Scaling PHP Applications (2014)

Case Study: Async APIs w/ Kestrel saved my butt

In terms of the scaling websites, background jobs is a pretty new technique. 3 or 4 years ago, Social APIs weren’t as common and running parts of the web request in the background was pretty much unheard of at all but the biggest websites.

Twitpic depends on the Twitter API for many site functions. When you upload a new picture, you have the option of posting it to Twitter or Facebook. When you comment on a photo, we push that comment to your Twitter stream too.

In the beginning, it was coded the naive way. Why? We simply didn’t know better. We were grassroots, bootstrapped programmers working at scale that was beyond our imagination. You can imagine our code looked something like this-

 1 <?php

 2 class Image_Controller extends Controller {


 4   // When someone uploads a new image...

 5   public function create() {


 7     $image = new Image();

 8     $image->process_image_upload();

 9     $image->save();


11     // Generate the tweet text to send to Twitter..

12     // i.e, "Check out this cool pic."

13     $tweet = $image->tweet();


15       // Post a tweet to Twitter through the API.

16     Twitter::post_tweet($image->user, $tweet);


18   }

19 }

Programmatically, this makes sense. But it’s the wrong way to tackle interacting with 3rd party APIs at any scale. EVEN if you’re still small. Why? Because even the best case scenario sucks. Since PHP blocks on I/O, API requests are going to take 1-2s to process, no matter what. Everytime a user uploaded an image, we’d tack on 1 or 2 seconds to post the tweet to Twitter.

You can argue it’s not a big deal because they’re uploading a file- they’re not going to notice an extra few seconds. But what about commenting? We want to post a tweet when they make a comment, a normally fast operation, made slow because of the API interaction.

And it’s not a dig at Twitter. ALL HTTP APIs are slow. It’s the nature of the beast, when you go over the network to hit an API across the country, it’s going to add latency.

The worst-case scenario

Forget user experience, doing it this way leads to some serious problems. Your website becomes dependent on someone else. Remember when Twitter used to crash on a weekly basis? If you were working with the Twitter API like us, Twitter going down would crash your website too! Fail whales for everyone.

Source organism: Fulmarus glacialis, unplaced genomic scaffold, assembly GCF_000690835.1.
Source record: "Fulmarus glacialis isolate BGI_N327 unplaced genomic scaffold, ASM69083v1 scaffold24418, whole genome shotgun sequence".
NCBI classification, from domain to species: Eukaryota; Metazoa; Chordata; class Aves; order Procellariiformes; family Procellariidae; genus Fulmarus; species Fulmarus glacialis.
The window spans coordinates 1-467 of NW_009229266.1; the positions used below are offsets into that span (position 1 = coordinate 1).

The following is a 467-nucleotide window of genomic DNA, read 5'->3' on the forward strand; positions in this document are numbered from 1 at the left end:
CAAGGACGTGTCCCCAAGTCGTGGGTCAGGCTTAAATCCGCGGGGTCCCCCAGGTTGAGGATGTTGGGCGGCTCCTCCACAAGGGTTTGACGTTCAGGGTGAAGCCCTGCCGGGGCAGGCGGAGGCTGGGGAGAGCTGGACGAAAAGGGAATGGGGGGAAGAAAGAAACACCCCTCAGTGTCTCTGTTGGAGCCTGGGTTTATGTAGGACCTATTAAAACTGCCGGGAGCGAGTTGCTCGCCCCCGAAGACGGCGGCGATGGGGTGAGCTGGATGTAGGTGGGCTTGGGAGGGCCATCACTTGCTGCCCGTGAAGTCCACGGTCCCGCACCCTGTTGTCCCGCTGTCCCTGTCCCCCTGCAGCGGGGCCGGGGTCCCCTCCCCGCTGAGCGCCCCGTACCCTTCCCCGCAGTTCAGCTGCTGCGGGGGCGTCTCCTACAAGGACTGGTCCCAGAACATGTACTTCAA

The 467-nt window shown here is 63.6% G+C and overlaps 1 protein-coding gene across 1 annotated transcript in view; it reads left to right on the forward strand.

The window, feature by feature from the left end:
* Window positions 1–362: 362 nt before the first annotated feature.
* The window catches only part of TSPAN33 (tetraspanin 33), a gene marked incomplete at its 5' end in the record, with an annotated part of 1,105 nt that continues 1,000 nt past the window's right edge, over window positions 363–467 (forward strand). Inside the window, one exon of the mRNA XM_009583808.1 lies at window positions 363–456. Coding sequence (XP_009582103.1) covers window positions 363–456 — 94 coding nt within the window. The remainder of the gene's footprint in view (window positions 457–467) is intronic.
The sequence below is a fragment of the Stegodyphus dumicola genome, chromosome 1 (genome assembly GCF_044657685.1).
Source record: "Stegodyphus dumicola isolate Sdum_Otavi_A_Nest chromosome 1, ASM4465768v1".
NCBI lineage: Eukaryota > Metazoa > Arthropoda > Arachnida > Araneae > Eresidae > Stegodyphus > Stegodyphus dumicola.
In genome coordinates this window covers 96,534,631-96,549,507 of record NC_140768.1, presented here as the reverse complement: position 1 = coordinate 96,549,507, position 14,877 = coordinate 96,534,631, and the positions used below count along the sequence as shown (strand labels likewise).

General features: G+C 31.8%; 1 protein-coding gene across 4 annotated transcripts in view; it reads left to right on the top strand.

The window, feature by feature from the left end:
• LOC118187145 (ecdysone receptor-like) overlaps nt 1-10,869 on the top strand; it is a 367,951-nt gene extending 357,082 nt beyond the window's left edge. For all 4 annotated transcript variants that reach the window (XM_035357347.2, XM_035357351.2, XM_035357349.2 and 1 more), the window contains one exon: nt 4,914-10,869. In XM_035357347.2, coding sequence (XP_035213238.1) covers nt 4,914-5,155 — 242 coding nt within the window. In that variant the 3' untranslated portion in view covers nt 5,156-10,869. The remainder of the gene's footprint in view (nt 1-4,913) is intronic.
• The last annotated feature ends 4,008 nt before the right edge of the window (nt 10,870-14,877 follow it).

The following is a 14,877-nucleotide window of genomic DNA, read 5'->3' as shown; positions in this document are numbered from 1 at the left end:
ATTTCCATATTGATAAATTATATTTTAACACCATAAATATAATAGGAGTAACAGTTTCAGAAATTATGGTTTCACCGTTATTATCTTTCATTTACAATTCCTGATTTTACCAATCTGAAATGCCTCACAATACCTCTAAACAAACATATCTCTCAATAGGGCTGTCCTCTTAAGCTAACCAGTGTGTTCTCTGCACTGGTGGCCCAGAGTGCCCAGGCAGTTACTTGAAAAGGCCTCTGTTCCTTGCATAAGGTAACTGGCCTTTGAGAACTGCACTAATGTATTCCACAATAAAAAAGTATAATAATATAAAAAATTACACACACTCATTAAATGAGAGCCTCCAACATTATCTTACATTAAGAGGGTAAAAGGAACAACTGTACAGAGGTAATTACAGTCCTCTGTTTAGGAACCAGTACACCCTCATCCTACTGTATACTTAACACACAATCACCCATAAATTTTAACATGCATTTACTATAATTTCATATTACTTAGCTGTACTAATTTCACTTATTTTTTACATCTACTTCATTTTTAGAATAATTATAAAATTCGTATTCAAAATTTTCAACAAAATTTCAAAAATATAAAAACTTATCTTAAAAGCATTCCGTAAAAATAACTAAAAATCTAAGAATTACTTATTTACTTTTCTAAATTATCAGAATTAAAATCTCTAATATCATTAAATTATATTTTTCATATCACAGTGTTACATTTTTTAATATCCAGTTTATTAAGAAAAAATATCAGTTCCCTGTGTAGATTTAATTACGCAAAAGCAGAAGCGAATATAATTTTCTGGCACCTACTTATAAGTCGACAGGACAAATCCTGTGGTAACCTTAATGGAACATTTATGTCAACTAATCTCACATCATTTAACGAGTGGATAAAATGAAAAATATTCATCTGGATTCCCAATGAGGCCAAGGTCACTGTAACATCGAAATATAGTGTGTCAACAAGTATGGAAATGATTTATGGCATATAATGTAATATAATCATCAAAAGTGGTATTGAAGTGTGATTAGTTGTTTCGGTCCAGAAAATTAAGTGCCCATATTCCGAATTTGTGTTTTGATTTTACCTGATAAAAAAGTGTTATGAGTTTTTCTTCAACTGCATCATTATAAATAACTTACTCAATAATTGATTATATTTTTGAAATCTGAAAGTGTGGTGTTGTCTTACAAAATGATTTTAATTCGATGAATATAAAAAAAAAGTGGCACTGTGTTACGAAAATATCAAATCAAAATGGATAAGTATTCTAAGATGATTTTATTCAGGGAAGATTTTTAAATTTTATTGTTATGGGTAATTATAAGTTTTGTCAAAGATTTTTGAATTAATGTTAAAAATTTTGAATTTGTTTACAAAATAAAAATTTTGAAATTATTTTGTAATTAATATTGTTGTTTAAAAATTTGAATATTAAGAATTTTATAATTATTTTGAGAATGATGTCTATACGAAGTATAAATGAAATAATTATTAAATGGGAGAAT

Remember how I said that each pesky API call takes 1-2 seconds because PHP blocks and waits for the response? Well, what happens when the API requests take a very long time (5+ seconds) to respond? It sits there waiting for a response, unable to process any new HTTP requests. And when Twitter goes down, these “blocked” PHP processes, sit there.. waiting for a response or to hit their timeout.

On a busy website, this can QUICKLY eat up all of your available PHP processes. When you’re posting 100+ images per second to Twitter, and Twitter goes down, that means you’re effectively blocking 100+ PHP processes every second as they wait for the Twitter API to responsd or time out- making them unable to serve any other incoming requests.

It causes a domino effect of sorts and will eventually take down the entire site when you run out of available (non-blocked) PHP processes.

When Twitter went down hard, we went down hard. It was nasty.

The road to kestrel

After being fed up with having our uptime dependent on another companies uptime, I decided enough was enough- and started researching options.

My first inclination was to use a database (don’t do this). I setup a table, inserted tweets into, and posted them with a process running in the background. As discussed in Chapter 8, this causes a race condition when you run more than one background worker unless you use MySQL Locking. MySQL Locking works, but it creates a global lock in your queue and is a poor solution for something that should be parallel and concurrent. Not to beat a dead horse, but the database is not a queue.

So, my first foray into background posting caused duplicate tweets and all around failure. I told you had no idea what I was doing.

I started researching other solutions. I found some articles written about Starling by Twitter- it was their first queuing daemon, written in Ruby. Unfortunately, Ruby (or PHP) isn’t the best fit for concurrent, highly-avaliable queueing system, so there was a ton of bad press surrounding it. It lead me to find their open-source queue, Kestrel, which replaced Starling.

Kestrel is written in Scala and runs on the JVM. Furthermore, it uses the memcached protocol, so no extra client necessary- just point your Memcached client to it! At this point in time, Resque wasn’t around so Kestrel was the best (and least complicated) solution. Eventually, we moved all of this over to Resque, though. The concepts still apply regardless of the queue server you use.

Anyways, I setup Kestrel and starting pushing our Twitter API calls into it. Instead of doing them during the web request, I had moved them into the background to be processed “eventually”.


Using Kestrel was a huge win and solved many of early downtime problems. Instead of crashing when Twitter went down, our site would run FAST— we’d just see jobs pile up inside of Kestrel queues. And once Twitter came back online, all of those jobs would get processed! No more downtime, no more data loss.

Already it was a huge win. But it also improved our the user experience. Remember how I said posting to Twitter, best case, takes 1 or 2 seconds? That meant 1-2 seconds to post new images or comments. With background workers in place, new comments went through INSTANTLY and images were uploaded 25% faster.